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The Reviewers Reviewed
HARRY DOHERTY finds the most interesting reviews from the Sunday quality Press
    Highly recommended
two_star   Fair
one_star   Poor
This week's selection:
A Magick Life
A Change Is Gonna Come
Bitch Money
The Red Thread

A Magick Life: A Biography of Aleister Crowley
by Martin Booth
Reviewed in the Sunday Times by Bryan Appleyard
RATING: ah-ha

Pub Price 20.00 Our Price 18.00

Aleister Crowley, writes Bryan Appleyard in the Sunday Times, was a florid enigma whose cult status to the hippie generation of the 1960s served only to intensify the multiple confusions of his life. Compulsively lying and exaggerating himself, he was succeeded by at least two generations of Crowleyite fantasists. Martin Booth has now appeared on the scene to set things straight; to present "the facts of his remarkable life, stripping away the myth and leaving the reader to decide whether Crowley was a sage and a seer, a charlatan and a very clever con man, a character with a true occult ability - however that may be defined - or simply an opportunist and a fake . . . "
His book is a fine, fair and gripping piece of work that places Crowley before the reader in all his bizarre immensity, judges Appleyard. This was a man hell-bent on transcendence. He was a world-class mountaineer, coming close to being the first man to conquer Kanchenjunga, and a fine chess player. Occasionally, he indicates scepticism, but, on the whole, he simply records the claims of Crowley and the testimony of those present.

A Change is Gonna Come: Music, Race and the Soul of America
by Criag Werner
Reviewed in the Observer by Burhan Wazir
RATING: foive

Pub Price 12.99 Our Price 11.69

In 1958, African-American poet Langston Hughes wrote the definitive rationale of the blues: 'Sad as the blues may be, there's almost always something humorous about them - even if it's the kind of humour that laughs to keep from crying.' Almost 30 years later, blues guitarist B.B. King, speaking to Rolling Stone magazine, snapped: 'Singing the blues is like being black.'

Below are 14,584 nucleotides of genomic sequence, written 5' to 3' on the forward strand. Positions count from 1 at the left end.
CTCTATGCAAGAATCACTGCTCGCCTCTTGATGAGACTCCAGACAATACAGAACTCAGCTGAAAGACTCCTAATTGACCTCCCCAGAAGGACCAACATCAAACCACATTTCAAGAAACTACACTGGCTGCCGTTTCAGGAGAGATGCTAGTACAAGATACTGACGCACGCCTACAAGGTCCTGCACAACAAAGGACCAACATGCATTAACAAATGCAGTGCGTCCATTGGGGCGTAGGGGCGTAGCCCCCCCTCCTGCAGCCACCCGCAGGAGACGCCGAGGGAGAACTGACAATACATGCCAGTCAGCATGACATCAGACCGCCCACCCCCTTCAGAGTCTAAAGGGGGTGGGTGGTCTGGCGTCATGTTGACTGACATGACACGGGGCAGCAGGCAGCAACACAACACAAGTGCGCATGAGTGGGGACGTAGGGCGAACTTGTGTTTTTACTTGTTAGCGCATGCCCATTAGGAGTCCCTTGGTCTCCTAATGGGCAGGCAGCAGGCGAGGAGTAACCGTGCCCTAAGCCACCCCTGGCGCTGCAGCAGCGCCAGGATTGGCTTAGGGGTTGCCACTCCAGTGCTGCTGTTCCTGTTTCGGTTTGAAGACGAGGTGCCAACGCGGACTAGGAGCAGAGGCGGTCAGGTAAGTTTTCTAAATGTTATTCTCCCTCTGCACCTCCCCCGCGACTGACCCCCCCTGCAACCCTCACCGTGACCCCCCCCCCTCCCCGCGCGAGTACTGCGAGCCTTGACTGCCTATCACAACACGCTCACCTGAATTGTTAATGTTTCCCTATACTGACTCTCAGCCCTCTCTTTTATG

In this "authoritative and engaging study" of race and class in popular music, writes Burhan Wazir, Craig Werner makes the point from the very outset that rock'n'roll has its origins in the deep South, forged out of black misery and repression.
Decade by decade, Werner translates the black experience, from Vietnam-era rage to the Clintonite race for commerciality. A Change Is Gonna Come, published to outstanding reviews in the United States last year, is almost as definitive as the examples he uses to illustrate his theory.
Werner's chapters on Bruce Springsteen, one of the rare occasions in the book when the author dissects a white icon, make for inspired reading. 'The Boss thing hung heavily over Springsteen's "Born In The USA" tour, and a lot of black folks who never heard the music saw the flag behind the stage, and in the hands of the white crowd in the film clips, and thought it must be the soundtrack for the next war.'
The author's analysis of rap, perhaps the most severely criticised of modern music forms, is especially readable, says Wazir. In 1992, Oakland-based rap artist Paris released 'Bush Kill', a vicious attack on the US presidency. The song was condemned and the artist was forced to leave his record label. Similarly, the lionisation of all-white icons, Elvis Presley in particular, has provided rap groups with indignatory anger.
Overall, concludes Wazir, Werner has written a racial study "every bit as profound as any civil rights declaration".

Bitch Money
by Joanna Traynor
Reviewed in the Independent on Sunday by Lesley McDowell
Pub Price 9.99 Our Price 8.99